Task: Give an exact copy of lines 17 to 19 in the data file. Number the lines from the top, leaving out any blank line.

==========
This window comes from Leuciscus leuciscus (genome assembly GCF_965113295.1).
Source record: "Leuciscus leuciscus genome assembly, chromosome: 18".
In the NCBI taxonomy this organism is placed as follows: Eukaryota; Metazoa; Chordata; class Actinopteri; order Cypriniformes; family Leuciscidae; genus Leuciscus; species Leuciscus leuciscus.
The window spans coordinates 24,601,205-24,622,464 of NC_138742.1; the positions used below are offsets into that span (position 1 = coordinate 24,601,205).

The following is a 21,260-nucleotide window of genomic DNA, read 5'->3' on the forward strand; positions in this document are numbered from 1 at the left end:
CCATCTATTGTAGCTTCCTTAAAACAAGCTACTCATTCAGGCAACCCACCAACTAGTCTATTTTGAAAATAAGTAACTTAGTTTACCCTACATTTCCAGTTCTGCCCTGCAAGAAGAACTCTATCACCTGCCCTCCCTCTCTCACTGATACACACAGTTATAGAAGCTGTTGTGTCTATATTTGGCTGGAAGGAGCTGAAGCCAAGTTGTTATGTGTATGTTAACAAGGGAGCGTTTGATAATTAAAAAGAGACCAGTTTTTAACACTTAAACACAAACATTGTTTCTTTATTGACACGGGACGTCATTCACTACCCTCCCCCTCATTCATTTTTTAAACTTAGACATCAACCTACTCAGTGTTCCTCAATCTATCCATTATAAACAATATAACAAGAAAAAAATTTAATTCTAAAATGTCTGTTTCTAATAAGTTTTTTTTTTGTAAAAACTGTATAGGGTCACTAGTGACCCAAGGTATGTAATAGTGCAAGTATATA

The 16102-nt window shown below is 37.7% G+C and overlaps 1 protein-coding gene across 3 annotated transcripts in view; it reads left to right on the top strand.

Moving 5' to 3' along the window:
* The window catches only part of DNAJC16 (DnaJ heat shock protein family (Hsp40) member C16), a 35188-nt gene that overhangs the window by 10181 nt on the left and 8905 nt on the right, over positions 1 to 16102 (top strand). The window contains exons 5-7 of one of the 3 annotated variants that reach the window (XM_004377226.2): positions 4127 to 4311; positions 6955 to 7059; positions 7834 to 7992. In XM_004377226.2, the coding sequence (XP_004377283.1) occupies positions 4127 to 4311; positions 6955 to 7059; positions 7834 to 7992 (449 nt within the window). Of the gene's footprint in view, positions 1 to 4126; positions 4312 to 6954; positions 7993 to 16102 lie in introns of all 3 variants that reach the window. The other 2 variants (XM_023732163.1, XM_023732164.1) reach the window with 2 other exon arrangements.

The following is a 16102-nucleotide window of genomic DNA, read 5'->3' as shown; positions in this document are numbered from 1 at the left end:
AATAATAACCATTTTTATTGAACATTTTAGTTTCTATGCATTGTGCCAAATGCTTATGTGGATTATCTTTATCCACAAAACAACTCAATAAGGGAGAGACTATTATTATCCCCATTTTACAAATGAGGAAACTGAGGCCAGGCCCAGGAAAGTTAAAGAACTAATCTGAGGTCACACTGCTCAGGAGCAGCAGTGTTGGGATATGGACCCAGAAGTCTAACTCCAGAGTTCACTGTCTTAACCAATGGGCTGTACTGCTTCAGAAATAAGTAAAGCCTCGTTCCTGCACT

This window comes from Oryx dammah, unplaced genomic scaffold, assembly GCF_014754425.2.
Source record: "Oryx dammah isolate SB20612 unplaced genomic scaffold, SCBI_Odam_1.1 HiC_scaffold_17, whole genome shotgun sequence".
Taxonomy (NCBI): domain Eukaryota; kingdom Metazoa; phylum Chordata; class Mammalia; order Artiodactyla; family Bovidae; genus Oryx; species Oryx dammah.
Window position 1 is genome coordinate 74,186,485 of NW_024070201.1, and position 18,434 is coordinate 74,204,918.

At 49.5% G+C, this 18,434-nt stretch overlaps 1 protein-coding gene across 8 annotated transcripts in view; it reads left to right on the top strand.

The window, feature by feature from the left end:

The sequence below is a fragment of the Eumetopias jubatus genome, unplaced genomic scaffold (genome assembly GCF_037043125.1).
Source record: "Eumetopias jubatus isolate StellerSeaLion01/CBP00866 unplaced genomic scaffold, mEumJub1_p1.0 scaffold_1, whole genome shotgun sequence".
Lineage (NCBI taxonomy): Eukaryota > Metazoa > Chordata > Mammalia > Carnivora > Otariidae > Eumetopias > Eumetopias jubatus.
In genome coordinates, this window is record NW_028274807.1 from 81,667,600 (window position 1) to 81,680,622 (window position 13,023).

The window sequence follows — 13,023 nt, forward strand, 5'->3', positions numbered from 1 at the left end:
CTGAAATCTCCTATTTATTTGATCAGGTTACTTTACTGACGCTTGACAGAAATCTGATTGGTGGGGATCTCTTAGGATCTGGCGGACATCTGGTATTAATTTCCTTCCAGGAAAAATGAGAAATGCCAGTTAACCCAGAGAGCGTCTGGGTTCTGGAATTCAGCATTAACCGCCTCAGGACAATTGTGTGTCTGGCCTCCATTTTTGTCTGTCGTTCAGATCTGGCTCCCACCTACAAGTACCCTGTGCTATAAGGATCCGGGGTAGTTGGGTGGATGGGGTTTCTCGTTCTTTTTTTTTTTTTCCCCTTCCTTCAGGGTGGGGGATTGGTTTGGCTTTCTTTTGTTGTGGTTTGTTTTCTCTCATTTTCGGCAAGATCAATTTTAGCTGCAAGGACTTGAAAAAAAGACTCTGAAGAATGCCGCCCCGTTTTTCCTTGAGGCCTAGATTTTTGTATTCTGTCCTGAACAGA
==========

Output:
The window, feature by feature from the left end:

The sequence below is a fragment of the Eumetopias jubatus genome, unplaced genomic scaffold (genome assembly GCF_037043125.1).
Source record: "Eumetopias jubatus isolate StellerSeaLion01/CBP00866 unplaced genomic scaffold, mEumJub1_p1.0 scaffold_1, whole genome shotgun sequence".